As part of my Advanced Digital Imaging coursework, I’ve been working a lot with 3d modeling and rendering. Part of this involves working intensely with Google SketchUp Pro 7, which is at once an amazing and frustrating application.
Frustrating in that the interface is cumbersome but amazing in that it’s open-source and tons of people in the 3d community have built plug-ins for it ($) which extend the reaches of SketchUp into the realms of Maya-quality photo-realistic renders and also into the world of rapid prototyping, or 3D printing.
Working from a photo on Google image search of a 1986 Mac Plus, I created a 3d model on SketchUp of the computer. Then, with the help of a plugin from Cadspan, I formatted the geometry for 3D printing at NYDesigns, an awesome place subsided by CUNY, (or SUNY, not sure) that RP’s on the cheap. Their printer, Scorpion brand I believe, creates three dimensional objects by laying down a pre-programmed aggregation of “support material” a brittle, soluble polymer which supports the final, outer layer of softer, white plastic which is “built” on top of it, layer by layer, each with a separate z-axis print head until the model is complete. At this point, the model is dipped in a solvent (or something) with dissolves the support material, leaving you with a white, weirdly organic looking, and fairly accurate 3d construction of your virtual model.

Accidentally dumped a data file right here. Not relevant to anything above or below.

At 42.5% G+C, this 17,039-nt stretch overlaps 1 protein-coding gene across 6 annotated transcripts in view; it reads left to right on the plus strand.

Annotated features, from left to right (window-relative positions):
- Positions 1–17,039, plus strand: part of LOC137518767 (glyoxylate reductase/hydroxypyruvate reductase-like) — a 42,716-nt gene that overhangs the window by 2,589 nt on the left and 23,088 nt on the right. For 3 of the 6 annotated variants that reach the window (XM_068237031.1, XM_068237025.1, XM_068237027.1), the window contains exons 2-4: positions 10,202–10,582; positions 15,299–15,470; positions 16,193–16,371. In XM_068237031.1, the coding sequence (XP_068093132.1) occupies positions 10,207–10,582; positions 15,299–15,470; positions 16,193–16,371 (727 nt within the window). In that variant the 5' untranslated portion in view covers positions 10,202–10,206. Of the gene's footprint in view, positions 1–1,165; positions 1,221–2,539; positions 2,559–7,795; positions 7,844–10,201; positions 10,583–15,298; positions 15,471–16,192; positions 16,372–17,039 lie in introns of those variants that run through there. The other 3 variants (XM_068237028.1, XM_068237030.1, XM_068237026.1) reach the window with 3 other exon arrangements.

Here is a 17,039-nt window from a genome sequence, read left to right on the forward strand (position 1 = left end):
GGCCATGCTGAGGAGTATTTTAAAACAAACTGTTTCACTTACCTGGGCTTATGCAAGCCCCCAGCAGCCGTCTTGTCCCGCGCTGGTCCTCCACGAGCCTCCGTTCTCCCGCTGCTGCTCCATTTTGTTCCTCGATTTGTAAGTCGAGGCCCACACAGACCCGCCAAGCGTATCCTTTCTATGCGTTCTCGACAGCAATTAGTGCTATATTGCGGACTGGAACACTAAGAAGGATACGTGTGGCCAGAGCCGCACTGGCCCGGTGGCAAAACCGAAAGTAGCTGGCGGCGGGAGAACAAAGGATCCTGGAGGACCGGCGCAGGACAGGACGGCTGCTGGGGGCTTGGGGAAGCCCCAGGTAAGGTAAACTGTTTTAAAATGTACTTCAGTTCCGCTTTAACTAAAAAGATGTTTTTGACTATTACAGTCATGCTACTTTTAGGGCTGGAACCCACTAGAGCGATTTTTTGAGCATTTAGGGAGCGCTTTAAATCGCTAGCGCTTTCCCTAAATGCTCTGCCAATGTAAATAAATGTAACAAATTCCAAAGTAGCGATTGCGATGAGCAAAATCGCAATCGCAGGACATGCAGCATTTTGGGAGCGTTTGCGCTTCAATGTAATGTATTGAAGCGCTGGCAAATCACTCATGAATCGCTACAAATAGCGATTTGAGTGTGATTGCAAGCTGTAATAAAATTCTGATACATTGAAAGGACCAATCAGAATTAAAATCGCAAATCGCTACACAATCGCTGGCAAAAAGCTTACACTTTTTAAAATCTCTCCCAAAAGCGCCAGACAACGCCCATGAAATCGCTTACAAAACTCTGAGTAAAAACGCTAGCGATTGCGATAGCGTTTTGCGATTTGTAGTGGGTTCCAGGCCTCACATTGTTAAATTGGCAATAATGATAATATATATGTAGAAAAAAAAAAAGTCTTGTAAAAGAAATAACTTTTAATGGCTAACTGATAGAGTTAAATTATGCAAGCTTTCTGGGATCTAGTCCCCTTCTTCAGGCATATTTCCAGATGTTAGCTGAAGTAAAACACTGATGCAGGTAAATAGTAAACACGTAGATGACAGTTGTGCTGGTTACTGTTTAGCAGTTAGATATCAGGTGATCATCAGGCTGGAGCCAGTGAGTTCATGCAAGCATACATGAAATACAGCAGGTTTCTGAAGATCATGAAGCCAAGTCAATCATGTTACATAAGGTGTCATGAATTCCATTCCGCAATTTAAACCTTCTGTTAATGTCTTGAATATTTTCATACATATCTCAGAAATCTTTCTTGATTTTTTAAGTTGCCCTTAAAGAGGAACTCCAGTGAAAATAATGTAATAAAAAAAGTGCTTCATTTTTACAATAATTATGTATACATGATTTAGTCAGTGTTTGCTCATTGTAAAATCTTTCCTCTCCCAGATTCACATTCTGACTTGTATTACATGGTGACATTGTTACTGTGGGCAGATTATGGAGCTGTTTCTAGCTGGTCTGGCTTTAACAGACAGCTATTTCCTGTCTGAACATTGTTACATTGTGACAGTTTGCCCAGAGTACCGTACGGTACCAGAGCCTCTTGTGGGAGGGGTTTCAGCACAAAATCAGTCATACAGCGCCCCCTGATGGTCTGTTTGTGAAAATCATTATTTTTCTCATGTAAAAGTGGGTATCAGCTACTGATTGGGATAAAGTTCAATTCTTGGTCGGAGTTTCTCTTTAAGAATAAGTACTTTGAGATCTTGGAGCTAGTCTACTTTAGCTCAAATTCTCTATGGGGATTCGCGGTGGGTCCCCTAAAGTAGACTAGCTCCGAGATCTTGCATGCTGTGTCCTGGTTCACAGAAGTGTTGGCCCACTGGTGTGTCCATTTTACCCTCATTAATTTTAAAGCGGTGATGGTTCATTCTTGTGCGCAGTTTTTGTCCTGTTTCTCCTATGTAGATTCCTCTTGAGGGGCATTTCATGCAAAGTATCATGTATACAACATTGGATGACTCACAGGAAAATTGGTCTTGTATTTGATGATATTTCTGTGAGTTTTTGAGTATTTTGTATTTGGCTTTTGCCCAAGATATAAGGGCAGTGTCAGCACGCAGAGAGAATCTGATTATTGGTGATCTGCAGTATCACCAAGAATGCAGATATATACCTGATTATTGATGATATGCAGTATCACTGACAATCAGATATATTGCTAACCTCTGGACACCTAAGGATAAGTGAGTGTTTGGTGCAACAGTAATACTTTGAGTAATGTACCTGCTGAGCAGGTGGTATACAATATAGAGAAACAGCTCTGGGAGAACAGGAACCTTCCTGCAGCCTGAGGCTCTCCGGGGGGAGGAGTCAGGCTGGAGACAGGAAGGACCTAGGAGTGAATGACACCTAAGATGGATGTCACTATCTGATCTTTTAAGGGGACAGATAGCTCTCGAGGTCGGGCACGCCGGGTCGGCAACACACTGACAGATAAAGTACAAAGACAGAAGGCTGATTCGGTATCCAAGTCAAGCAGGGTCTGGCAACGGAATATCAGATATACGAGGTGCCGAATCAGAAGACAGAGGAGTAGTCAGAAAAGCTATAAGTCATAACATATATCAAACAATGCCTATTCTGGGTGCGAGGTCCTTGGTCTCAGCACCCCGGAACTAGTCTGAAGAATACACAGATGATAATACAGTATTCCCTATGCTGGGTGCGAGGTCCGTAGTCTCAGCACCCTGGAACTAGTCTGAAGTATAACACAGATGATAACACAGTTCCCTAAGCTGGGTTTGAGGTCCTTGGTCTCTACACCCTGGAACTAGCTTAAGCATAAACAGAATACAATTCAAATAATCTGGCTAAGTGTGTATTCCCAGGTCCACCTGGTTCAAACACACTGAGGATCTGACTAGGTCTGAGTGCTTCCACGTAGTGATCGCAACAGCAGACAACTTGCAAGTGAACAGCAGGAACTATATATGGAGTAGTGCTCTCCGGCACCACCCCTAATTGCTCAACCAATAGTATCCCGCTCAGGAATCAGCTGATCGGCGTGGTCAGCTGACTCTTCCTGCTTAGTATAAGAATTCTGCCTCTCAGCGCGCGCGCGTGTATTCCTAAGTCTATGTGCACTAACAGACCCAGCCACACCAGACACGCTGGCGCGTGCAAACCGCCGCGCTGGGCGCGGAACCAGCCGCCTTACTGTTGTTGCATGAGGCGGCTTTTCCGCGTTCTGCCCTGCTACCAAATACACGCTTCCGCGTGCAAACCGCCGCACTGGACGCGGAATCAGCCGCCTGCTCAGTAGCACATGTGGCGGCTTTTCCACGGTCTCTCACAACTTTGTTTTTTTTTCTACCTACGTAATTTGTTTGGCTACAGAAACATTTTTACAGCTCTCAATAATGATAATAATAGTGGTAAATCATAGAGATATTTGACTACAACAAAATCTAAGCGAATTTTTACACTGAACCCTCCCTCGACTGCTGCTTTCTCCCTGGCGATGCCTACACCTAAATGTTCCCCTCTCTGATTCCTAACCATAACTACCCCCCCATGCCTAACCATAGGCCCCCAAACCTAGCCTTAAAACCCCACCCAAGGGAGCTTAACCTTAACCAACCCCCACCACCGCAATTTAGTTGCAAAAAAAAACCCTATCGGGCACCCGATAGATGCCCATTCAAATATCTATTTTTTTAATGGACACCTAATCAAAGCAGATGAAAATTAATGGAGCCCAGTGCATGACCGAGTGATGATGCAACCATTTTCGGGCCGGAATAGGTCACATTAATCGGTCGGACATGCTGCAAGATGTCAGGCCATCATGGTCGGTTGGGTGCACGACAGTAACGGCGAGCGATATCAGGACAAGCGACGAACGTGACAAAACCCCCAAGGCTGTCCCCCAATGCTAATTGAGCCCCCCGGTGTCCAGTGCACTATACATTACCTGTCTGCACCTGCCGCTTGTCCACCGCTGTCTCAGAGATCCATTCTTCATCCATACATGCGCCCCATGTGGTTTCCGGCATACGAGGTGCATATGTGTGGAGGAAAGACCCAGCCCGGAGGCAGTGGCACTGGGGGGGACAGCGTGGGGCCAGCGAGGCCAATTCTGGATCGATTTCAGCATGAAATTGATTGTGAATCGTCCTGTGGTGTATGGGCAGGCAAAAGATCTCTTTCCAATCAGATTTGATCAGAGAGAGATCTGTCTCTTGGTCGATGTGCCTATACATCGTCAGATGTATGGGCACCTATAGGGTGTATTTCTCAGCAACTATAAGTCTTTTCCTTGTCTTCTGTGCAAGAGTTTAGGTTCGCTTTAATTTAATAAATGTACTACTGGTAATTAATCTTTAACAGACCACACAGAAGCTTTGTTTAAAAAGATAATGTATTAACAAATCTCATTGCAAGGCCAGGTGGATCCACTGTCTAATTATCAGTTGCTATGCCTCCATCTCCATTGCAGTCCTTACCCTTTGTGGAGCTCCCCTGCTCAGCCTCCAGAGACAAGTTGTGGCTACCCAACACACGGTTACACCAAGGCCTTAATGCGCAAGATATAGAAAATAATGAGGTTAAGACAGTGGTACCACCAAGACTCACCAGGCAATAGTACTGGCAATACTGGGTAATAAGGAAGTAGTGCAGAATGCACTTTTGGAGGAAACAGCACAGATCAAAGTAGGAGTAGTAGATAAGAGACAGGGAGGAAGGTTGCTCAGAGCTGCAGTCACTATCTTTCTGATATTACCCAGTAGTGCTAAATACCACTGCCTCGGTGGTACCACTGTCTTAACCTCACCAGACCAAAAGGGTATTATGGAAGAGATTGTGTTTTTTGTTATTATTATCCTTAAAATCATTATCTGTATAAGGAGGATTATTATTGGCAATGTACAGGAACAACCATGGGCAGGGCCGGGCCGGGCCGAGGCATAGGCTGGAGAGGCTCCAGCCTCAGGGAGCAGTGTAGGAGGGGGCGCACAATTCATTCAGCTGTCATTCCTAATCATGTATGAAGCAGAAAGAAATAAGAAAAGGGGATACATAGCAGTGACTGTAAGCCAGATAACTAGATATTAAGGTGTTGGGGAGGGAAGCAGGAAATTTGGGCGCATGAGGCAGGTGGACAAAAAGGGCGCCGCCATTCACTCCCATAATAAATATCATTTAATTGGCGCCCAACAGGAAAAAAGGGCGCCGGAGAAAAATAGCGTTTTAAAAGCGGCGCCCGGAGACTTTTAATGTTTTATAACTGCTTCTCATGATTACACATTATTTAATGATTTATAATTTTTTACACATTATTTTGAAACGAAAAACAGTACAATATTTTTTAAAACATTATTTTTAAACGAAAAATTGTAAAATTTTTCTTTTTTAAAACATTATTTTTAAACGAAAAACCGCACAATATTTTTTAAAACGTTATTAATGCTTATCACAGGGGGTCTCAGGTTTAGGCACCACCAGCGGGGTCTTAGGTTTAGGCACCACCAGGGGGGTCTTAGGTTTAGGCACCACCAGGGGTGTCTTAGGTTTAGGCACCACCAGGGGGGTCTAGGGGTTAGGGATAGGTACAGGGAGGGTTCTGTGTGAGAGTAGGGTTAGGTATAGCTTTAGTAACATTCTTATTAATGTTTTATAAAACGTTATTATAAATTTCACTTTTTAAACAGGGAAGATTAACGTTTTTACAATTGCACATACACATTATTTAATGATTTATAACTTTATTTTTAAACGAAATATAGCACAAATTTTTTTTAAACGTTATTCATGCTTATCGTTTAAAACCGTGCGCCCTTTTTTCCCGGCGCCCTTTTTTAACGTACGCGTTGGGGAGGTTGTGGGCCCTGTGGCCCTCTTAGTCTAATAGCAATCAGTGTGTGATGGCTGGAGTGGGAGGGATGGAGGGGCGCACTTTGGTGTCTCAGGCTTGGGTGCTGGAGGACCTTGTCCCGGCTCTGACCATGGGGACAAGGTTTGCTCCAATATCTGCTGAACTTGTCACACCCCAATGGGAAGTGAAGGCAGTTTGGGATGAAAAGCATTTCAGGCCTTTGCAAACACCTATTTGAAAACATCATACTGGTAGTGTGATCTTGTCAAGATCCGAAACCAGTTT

What are the implications for this totally crucial technology, especially as 3d printers expand their repertoire of materials and color. Will we soon be able to merely buy the 3D geometry of our material desires online and output to our home RP devices? In this event, one must presume there would be some kind of Pirate Bay for objects, imagine pirating a Eames chair or even complex electronics. The economic ramifications of this situation would be far-reaching indeed…think what the Replicator did for Earth on Star Trek! Click on the picture below to download my SketchUp model for you own use!